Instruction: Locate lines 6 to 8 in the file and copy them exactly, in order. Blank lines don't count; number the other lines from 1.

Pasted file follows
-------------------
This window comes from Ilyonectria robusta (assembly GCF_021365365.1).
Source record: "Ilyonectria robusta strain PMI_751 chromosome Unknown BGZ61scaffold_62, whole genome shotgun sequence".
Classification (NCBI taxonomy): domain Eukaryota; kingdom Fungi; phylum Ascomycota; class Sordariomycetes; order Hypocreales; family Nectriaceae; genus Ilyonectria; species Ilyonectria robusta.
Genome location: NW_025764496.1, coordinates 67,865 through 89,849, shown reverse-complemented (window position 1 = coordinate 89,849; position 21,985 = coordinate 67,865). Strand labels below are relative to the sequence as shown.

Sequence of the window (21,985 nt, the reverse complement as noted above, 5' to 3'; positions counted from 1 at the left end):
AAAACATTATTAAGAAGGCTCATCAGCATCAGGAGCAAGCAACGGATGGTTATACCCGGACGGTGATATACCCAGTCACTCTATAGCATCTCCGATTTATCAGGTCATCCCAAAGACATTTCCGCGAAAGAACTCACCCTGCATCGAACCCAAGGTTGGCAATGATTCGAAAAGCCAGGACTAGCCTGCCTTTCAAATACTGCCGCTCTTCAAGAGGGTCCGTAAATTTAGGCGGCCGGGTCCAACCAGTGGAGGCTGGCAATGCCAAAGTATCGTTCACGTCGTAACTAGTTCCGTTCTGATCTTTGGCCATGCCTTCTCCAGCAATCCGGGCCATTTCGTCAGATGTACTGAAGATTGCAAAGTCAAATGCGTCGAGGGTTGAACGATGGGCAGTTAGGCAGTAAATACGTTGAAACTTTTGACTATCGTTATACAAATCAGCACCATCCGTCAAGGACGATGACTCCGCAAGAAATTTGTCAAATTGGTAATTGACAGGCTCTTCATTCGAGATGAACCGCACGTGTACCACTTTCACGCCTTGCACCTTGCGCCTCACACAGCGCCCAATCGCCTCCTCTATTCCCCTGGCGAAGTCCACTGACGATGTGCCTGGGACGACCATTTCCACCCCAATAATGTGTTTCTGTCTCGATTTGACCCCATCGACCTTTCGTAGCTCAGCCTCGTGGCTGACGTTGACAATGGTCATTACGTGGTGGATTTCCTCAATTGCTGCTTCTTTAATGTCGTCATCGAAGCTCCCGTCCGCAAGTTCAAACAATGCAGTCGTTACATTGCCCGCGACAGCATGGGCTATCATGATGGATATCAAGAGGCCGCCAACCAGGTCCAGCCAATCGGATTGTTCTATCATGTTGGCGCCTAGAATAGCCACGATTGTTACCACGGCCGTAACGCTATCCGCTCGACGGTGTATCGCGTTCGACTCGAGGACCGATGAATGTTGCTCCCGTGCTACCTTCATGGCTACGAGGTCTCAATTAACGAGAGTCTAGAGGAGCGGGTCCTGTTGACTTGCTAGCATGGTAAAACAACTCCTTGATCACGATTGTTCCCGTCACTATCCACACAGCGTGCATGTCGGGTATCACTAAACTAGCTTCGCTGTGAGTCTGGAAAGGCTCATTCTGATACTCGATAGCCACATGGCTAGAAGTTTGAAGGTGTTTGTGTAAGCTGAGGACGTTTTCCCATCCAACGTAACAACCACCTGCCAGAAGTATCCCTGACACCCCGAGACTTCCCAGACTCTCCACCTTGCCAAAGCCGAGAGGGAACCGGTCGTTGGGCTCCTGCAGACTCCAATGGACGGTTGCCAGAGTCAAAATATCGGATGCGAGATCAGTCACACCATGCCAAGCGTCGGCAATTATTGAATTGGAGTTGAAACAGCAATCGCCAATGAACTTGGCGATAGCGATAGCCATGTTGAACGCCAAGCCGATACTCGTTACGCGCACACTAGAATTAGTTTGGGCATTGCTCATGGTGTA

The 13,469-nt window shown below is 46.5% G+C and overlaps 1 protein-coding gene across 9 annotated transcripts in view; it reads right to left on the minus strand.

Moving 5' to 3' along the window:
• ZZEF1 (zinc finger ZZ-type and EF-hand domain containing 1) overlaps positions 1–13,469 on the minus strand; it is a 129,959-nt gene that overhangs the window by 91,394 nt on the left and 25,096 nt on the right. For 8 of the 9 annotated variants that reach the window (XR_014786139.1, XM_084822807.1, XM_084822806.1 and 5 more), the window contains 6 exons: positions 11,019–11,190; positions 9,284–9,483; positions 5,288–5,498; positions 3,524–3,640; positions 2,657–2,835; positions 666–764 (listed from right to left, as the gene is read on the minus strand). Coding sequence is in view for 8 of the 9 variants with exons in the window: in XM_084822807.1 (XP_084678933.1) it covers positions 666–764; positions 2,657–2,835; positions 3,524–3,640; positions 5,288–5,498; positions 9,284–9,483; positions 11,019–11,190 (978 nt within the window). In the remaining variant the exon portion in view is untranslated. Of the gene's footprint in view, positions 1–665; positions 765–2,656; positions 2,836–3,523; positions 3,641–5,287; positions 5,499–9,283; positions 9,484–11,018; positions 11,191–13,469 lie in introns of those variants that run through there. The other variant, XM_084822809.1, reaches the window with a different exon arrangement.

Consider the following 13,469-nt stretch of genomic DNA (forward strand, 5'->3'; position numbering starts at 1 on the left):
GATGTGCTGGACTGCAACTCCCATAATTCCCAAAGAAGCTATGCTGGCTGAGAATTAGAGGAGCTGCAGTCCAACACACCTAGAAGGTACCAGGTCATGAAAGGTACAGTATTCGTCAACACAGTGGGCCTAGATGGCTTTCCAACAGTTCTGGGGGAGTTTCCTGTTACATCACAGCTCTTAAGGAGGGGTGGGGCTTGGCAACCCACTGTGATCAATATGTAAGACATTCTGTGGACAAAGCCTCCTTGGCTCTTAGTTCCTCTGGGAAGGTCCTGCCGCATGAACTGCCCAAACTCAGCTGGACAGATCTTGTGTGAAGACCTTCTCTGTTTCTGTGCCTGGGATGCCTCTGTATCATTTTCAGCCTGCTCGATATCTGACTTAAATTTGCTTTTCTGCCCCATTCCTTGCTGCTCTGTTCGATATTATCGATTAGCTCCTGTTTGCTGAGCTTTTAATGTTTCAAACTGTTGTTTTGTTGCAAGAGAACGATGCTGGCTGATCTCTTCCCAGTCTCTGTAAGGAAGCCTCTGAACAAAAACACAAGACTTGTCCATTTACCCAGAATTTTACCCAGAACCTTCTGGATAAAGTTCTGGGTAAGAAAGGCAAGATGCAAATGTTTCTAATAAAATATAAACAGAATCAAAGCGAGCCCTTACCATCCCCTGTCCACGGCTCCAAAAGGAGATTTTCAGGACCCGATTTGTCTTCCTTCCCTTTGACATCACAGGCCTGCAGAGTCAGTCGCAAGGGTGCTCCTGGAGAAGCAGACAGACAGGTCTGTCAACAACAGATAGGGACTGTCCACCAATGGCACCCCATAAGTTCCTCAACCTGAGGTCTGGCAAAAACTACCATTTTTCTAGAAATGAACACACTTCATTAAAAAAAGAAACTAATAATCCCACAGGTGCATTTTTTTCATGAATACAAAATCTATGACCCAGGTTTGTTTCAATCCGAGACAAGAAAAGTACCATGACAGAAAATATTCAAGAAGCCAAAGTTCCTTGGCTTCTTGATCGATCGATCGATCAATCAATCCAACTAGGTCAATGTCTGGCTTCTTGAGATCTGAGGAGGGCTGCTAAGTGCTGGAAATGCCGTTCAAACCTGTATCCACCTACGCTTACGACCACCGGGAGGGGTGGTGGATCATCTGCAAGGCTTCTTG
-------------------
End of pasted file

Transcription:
AAAACATTATTAAGAAGGCTCATCAGCATCAGGAGCAAGCAACGGATGGTTATACCCGGACGGTGATATACCCAGTCACTCTATAGCATCTCCGATTTATCAGGTCATCCCAAAGACATTTCCGCGAAAGAACTCACCCTGCATCGAACCCAAGGTTGGCAATGATTCGAAAAGCCAGGACTAGCCTGCCTTTCAAATACTGCCGCTCTTCAAGAGGGTCCGTAAATTTAGGCGGCCGGGTCCAACCAGTGGAGGCTGGCAATGCCAAAGTATCGTTCACGTCGTAACTAGTTCCGTTCTGATCTTTGGCCATGCCTTCTCCAGCAATCCGGGCCATTTCGTCAGATGTACTGAAGATTGCAAAGTCAAATGCGTCGAGGGTTGAACGATGGGCAGTTAGGCAGTAAATACGTTGAAACTTTTGACTATCGTTATACAAATCAGCACCATCCGTCAAGGACGATGACTCCGCAAGAAATTTGTCAAATTGGTAATTGACAGGCTCTTCATTCGAGATGAACCGCACGTGTACCACTTTCACGCCTTGCACCTTGCGCCTCACACAGCGCCCAATCGCCTCCTCTATTCCCCTGGCGAAGTCCACTGACGATGTGCCTGGGACGACCATTTCCACCCCAATAATGTGTTTCTGTCTCGATTTGACCCCATCGACCTTTCGTAGCTCAGCCTCGTGGCTGACGTTGACAATGGTCATTACGTGGTGGATTTCCTCAATTGCTGCTTCTTTAATGTCGTCATCGAAGCTCCCGTCCGCAAGTTCAAACAATGCAGTCGTTACATTGCCCGCGACAGCATGGGCTATCATGATGGATATCAAGAGGCCGCCAACCAGGTCCAGCCAATCGGATTGTTCTATCATGTTGGCGCCTAGAATAGCCACGATTGTTACCACGGCCGTAACGCTATCCGCTCGACGGTGTATCGCGTTCGACTCGAGGACCGATGAATGTTGCTCCCGTGCTACCTTCATGGCTACGAGGTCTCAATTAACGAGAGTCTAGAGGAGCGGGTCCTGTTGACTTGCTAGCATGGTAAAACAACTCCTTGATCACGATTGTTCCCGTCACTATCCACACAGCGTGCATGTCGGGTATCACTAAACTAGCTTCGCTGTGAGTCTGGAAAGGCTCATTCTGATACTCGATAGCCACATGGCTAGAAGTTTGAAGGTGTTTGTGTAAGCTGAGGACGTTTTCCCATCCAACGTAACAACCACCTGCCAGAAGTATCCCTGACACCCCGAGACTTCCCAGACTCTCCACCTTGCCAAAGCCGAGAGGGAACCGGTCGTTGGGCTCCTGCAGACTCCAATGGACGGTTGCCAGAGTCAAAATATCGGATGCGAGATCAGTCACACCATGCCAAGCGTCGGCAATTATTGAATTGGAGTTGAAACAGCAATCGCCAATGAACTTGGCGATAGCGATAGCCATGTTGAACGCCAAGCCGATACTCGTTACGCGCACACTAGAATTAGTTTGGGCATTGCTCATGGTGTA

The 13,469-nt window shown below is 46.5% G+C and overlaps 1 protein-coding gene across 9 annotated transcripts in view; it reads right to left on the minus strand.

Moving 5' to 3' along the window: